Archive for February, 2011

Spinning Yarn: Granite Tapioca #64

Thursday, February 24th, 2011

 Through the rookeries and around to the rocks. Wow! Such great rocks just had to be climbed – it was the only way back to the Hut and to “Civilization”! There were orange sized ones, watermelon sized ones, medicine ball sized ones, and all just begging to have a booted foot placed on them. Not since I was 12 years old had I had such a workout! (that was back at Peggy’s cove in Nova Scotia). Most enjoyable, yet challenging.

 Antarctica is volcanic and most of the rock is granite. We saw all  different colours and patterns, the shapes were amazing. Can you see the face in this round cantaloupe-size boulder?

 None of us were fazed by the calm, the silence and the wilderness. To sit calmly and quietly on top of the rocks at the bottom of the world and hear the silence…..let it seep into your soul….was a magic experience.

Spinning Yarn: Through the Rookeries #63

Tuesday, February 22nd, 2011

 We reached the end of the cliff face, and paused. The vista before us was breathtaking.

On a mirror sea, the small shore ice floated calmly, watched by the blue-ice cliffs over loaded with the weight of heavy snow. Under a gunmetal grey sky, the picture was one of calm, the palette of colour all in tones of glowing ice blue. The peace broken only by the gurgling of the penguins.

 Beside the cliff and just before the edge, a group of penguins gathered around their dead mate, demanding of me an answer – what I was going to do with him? Nothing, guys- just look and study the feathers – No, they are not spinnable…..

 Taking leave of the multitude of Adelies at that spot, we continued on our way around the cliff, through the rookery to the shore on the other side – a line of red penguins marching single file through the ranks of Adelies in their black and white suits….

Spinning Yarn: The Hike Around the Rocks #62

Sunday, February 20th, 2011

  Mawson’s Hut is about 40m from the harbour, on the flatter part of the slope that comes down to the water. It is quite small, even though the two buildings are spliced together. A  verandah around 3 sides allows for extra storage space and a dog area and also provides additional buffering from the 200km winds that are the rule rather than the exception.

 Walking further up the hill to the moraine line, we pass clumps of large rock, salute parades of Adelie penguins and dodge patches of hidden ice and sink holes. (Carefully does it! Why did I leave my boot chains back on the ship?) and wait for the other hikers to join us. (This picture is looking back at the Huts from the moraine line  – See the Pyramid roof?)

 As one group with 2 leaders, we began to CAREFULLY cross to the left, over the sheeted ice and delicately decorated blue patches of solid ice, away from the Hut and off towards the rookeries at the next cliff. We progressed to the sound of swishing boots, penguin toenails on ice, and the small yelps of surprise as we slipped and glided (sometimes on our bottoms) across the guano-stained surface of the  treacherous expanse.  We paused at John O’Groats.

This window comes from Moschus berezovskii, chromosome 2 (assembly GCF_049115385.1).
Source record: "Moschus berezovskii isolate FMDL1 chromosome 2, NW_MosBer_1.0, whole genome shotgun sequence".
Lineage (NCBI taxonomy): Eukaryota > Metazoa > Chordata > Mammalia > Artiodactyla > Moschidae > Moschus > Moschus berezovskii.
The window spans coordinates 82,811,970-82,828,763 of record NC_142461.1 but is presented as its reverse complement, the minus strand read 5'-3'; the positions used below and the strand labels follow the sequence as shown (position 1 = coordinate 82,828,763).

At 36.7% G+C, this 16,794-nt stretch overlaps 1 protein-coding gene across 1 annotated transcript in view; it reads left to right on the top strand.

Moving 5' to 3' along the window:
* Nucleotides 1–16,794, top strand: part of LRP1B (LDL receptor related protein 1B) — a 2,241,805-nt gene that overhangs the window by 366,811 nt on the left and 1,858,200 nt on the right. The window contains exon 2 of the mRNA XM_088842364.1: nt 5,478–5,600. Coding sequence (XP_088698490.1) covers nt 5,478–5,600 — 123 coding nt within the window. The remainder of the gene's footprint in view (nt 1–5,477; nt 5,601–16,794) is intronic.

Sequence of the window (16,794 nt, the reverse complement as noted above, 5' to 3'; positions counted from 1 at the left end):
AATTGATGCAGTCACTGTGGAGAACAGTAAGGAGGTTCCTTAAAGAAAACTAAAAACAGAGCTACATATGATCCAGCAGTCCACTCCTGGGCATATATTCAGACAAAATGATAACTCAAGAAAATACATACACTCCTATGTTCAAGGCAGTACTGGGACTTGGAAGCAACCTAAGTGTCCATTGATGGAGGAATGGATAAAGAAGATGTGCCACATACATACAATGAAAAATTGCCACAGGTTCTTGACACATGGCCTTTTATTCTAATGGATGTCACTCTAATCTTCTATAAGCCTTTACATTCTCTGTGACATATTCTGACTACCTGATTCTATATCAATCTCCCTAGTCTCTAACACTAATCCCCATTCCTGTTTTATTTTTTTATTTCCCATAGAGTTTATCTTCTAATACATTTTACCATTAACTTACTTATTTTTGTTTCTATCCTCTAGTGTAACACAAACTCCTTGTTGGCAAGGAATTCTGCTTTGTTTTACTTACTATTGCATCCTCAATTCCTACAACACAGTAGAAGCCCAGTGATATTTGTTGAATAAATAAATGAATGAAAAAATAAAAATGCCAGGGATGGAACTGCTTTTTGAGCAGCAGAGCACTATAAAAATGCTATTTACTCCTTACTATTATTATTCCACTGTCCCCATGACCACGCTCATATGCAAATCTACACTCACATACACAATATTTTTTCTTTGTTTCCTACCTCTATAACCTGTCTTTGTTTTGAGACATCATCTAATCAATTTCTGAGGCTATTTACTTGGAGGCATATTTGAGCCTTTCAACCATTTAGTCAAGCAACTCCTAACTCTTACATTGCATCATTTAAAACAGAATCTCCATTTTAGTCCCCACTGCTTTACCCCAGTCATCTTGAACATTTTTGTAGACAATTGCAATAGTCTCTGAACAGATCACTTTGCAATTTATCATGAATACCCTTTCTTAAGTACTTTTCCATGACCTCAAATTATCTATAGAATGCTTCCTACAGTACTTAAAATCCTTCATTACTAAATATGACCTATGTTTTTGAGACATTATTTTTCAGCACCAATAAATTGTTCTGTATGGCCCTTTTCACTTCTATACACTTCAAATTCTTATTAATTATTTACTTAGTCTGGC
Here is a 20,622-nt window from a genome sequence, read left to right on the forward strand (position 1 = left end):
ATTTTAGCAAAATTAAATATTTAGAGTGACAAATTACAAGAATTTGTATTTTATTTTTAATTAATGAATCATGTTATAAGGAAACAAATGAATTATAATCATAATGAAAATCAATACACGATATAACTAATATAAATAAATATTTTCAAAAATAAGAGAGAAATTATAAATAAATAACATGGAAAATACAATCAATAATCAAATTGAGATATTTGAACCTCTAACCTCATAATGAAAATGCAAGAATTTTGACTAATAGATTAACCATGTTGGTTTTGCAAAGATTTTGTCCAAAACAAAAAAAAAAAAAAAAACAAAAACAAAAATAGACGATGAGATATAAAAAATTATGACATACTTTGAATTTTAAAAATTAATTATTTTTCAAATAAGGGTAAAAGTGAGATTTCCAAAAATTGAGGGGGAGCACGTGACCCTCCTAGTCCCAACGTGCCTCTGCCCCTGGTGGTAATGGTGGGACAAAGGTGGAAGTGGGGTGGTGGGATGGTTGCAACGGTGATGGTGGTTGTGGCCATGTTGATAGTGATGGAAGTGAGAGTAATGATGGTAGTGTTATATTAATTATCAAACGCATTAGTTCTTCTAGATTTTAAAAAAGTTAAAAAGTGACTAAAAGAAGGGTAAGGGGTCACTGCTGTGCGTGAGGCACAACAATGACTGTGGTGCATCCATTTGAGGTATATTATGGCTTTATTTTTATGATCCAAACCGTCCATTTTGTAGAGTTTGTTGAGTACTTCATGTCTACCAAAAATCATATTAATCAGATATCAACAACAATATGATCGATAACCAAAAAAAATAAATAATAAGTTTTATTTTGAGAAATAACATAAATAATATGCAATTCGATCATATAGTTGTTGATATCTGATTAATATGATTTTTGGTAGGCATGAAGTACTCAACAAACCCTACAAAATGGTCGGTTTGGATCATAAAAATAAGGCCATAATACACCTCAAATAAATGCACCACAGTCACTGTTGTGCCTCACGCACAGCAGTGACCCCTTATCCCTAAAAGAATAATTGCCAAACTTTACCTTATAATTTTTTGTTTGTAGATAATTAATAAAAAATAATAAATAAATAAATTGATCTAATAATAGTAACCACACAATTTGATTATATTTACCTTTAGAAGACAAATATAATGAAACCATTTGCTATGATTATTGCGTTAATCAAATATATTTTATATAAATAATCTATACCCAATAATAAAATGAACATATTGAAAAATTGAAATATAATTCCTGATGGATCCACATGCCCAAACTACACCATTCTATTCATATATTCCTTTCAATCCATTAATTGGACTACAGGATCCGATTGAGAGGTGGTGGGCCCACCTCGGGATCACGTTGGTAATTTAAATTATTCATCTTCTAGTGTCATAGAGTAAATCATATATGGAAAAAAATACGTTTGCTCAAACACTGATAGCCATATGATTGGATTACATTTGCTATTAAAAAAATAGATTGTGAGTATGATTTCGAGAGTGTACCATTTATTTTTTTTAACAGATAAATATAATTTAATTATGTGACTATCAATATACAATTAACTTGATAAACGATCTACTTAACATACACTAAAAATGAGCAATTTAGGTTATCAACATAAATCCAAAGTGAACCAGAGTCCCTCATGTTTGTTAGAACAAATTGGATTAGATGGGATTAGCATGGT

Spinning Yarn: Tanned in the Midnight Sun #61

Thursday, February 17th, 2011

Everyone at church was glad to see me back, returned safely from my adventure, and they all commented on how well rested I looked and why are you tanned?

 Well, ladies and gentlemen, in the Antarctic summer, there are 24 hours of bright broad daylight! Plenty of opportunity to be out in the fresh air and sunshine…And I did sit outside for the 6 hours it took to spin my yarn, amidst the snow, ice, penguins and seals, drinking it all in…

 Exposed to sunshine, it never takes long for all my freckles to join together in one smooth tan. The only part left “blank” is the stripe across my nose where my glasses sit.

 (One man, on the cruise, Jeff, told me his reasons for coming south were – to sunbake at midnight and to meet the cast of “Happy Feet” – He succeeded in both!)

Spinning Yarn: Lessons for the Penguins #60

Tuesday, February 15th, 2011

While spinning on the ice, I was observed at various times of the day, by seals, by people of course – they did not understand it either – and most of all by curious penguins.

The red penguins just stood there on their walking sticks, hanging about the big square thing waiting to go inside. They made as much noise as any rookery, chatting away while they move the big black eyes that they carry – the eyes that point and click.

 This Blue penguin was not behaving at all like the other red ones – It was sitting on something and moving its flipper feet in a most peculiar way. There was no clicking black eye like the others have (camera) , only a big silver bag containing some blue coloured fluff which seemed to disappear into the tall brown tree. I wonder what this penguin is doing?

Spinning Yarn: Back to the Ship #59

Monday, February 14th, 2011